Data was analyzed using SPSS (Statistical Package for Social Sciences) software 18th version, which is supplied by IBM Singapore.
Statement of ethics
Ethics clearance was obtained from the Ethics Review Committee, Faculty of Medicine, University of Colombo. Permission to conduct the study was obtained from the Directors of NHSL and RHR and the consultants in charge of the selected wards. Informed written consent was obtained from participants. No identification data were taken.
One hundred and sixteen subjects were examined to select 100 paraplegics to be eligible to participate in the study. Among the study sample, 85 patients were males and 59% of the patients represented the age group of 26–45 years. Majority were married (73%). Out of 100 participants, 55 have got complete transaction of the spinal cord and the commonest affected region was T9–T12 region (40%). Regarding their employment status, 70% were found employed and among them 61% were males (Table 1).
Quality of life
QoL was assessed under four subscales and the family subscale shows the highest rating with a mean value of 3.50 indicating that paraplegics’ satisfaction with relates to family components are good. (Table 2). Among its items, family health component, emotional support from the family and perception towards children have been rated high with means of 4.75, 4.51 and 4.02 respectively. The social and economic subscale has been rated the second highest with a mean of 3.24 (Table 3). Within that the highest rated item is the traumatic paraplegics’ satisfaction towards their home (mean=4.09). Health and Functioning Subscale and psychological/spiritual subscale have rated low with mean scores of 2.83 and 2.78, respectively. In the health and functioning sub scale which consists of 15 items, the low rates are taken by sex life (mean=2.03), ability to go place outside (mean=2.09), worries (mean=2.18), things for fun (mean=2.36) and chances for a happy future (mean=2.51). The paraplegics’ highest dissatisfied is the psychological and spiritual scale consisting seven items. The patient’s self-concept is devaluated (mean=2.08) as well as peace in mind (mean=2.11) and happiness in general (mean=2.31) are dissatisfied to a great extent. Even though most components rated low, the only aspect which remains satisfied is the faith patients have towards religion, which has been reported with a mean of 4.32.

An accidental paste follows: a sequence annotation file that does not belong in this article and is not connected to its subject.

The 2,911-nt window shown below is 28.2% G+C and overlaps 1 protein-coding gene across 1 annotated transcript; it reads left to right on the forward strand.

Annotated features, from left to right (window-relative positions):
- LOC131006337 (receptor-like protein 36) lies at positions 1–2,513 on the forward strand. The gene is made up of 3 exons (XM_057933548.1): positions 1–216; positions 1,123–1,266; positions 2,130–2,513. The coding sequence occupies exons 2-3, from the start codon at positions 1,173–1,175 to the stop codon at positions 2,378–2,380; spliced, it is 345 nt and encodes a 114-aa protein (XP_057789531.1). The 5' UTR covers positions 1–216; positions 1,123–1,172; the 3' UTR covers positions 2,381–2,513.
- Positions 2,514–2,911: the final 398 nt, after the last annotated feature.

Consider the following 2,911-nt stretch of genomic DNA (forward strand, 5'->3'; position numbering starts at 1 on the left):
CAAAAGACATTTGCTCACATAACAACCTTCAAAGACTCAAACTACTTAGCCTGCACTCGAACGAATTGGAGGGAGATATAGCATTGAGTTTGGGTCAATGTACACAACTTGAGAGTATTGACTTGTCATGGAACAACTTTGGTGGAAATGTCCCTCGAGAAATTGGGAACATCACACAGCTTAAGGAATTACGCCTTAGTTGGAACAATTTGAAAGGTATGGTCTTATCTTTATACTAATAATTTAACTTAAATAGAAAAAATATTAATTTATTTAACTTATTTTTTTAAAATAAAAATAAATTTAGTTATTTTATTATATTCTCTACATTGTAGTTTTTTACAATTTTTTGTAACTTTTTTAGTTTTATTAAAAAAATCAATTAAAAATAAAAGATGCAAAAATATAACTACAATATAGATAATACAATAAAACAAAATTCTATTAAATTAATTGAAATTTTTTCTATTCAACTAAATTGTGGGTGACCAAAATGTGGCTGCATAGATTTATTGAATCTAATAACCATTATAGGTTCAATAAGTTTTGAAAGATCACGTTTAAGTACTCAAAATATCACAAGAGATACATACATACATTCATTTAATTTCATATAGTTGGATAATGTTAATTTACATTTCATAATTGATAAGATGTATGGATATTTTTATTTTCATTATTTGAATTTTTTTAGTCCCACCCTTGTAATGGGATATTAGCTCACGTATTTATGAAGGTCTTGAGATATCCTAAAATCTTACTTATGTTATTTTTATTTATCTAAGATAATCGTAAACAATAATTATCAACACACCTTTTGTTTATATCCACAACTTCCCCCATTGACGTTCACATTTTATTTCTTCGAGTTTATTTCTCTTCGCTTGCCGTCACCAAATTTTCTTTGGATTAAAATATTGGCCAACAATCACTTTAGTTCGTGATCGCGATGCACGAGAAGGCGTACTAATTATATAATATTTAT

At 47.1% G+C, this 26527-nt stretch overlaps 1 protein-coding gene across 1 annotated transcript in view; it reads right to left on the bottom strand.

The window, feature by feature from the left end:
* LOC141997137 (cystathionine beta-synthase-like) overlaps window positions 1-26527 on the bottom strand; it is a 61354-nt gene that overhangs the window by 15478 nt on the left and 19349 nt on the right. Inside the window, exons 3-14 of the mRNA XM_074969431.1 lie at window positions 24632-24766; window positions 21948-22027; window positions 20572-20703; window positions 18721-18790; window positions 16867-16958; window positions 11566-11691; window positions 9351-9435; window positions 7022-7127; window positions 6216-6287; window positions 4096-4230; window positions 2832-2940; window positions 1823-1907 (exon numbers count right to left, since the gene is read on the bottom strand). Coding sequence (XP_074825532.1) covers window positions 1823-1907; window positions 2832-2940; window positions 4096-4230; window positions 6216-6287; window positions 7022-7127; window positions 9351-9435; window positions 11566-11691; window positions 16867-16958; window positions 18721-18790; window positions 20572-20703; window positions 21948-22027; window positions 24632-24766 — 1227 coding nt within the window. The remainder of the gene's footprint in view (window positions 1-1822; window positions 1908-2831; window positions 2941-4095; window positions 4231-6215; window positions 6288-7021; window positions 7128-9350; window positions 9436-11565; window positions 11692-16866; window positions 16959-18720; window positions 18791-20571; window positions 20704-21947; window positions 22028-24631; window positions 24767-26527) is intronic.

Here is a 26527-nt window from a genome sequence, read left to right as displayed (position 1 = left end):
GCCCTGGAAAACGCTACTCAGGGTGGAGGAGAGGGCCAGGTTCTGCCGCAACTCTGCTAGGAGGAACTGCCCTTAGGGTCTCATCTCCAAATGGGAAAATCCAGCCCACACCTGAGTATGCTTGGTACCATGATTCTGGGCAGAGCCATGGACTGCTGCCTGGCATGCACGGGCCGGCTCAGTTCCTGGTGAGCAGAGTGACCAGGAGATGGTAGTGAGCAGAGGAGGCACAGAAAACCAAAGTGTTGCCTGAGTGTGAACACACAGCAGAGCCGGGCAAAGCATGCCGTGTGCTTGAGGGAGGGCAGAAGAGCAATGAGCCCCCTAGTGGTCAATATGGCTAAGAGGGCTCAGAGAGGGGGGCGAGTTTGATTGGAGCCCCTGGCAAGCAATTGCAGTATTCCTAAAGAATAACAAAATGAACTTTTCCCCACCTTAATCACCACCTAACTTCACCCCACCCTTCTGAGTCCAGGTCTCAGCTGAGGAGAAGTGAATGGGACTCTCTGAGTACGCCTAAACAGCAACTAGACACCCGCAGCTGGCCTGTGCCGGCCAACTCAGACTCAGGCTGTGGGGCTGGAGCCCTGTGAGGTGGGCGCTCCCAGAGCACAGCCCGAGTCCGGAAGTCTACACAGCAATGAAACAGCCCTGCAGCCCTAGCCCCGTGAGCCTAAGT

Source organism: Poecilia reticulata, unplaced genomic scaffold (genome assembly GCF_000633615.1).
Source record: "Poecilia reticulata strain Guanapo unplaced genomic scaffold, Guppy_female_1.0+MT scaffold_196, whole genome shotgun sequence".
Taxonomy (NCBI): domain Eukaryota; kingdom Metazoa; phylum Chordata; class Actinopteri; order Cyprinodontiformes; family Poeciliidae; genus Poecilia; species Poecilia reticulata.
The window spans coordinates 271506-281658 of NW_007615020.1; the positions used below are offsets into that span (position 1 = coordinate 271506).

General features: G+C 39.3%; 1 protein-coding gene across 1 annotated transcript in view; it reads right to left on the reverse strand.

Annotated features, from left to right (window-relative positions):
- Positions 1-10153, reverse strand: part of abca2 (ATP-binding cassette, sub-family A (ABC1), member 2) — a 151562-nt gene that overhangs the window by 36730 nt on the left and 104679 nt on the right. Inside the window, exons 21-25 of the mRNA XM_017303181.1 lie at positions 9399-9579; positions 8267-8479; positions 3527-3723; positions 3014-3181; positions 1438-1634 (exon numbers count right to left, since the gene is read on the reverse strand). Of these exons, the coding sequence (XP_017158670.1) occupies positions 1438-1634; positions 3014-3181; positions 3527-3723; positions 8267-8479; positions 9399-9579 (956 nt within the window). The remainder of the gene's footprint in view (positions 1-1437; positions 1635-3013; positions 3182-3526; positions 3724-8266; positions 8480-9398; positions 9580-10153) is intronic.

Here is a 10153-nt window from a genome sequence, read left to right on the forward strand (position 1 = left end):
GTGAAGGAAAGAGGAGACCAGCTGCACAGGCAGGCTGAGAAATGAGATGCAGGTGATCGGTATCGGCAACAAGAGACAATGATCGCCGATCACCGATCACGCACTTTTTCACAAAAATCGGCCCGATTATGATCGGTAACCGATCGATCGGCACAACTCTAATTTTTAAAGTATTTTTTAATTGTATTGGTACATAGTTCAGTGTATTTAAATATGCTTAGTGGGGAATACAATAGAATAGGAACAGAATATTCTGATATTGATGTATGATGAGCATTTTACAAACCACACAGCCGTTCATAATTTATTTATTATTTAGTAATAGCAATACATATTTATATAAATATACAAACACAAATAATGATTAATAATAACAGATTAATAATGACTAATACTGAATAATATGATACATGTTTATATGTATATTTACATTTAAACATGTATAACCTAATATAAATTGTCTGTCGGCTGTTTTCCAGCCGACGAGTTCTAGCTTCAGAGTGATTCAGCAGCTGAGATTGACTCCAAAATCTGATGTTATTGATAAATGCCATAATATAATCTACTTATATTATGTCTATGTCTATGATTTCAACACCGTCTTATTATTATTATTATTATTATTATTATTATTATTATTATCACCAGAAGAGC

Family income and expenditure before and after the injury
A paired samples t-test revealed a statistically significant difference between the mean total income before the injury and total income after the injury (P-value=0.001). The self income shows the most significant difference with a P-value of 0.001. The remaining income sources do not show a significant difference. (Table 4). A paired samples t-test again revealed a statistically significant difference between the mean total expenditure before the injury and total expenditure after the injury (P-value=0.001). The expenses for basic needs, medical expenses, rehabilitation cost and additional expenses show the most significant difference with P-values of 0.001. Remaining expenses, such as expenses for spouse and children, maintenance paid and expenses on rents and utilities remain the same as before. (Table 5).
Researches have stated that paraplegia would have significant, perhaps devastating effects on QoL. But in contrast some paraplegic patients have stated that paraplegia has a relatively a small effect on their QoL.10 In fact, our study aims to find how this is experienced in Sri Lankan setup. Further, the impact on family economy, being a paraplegic is also discussed in this study.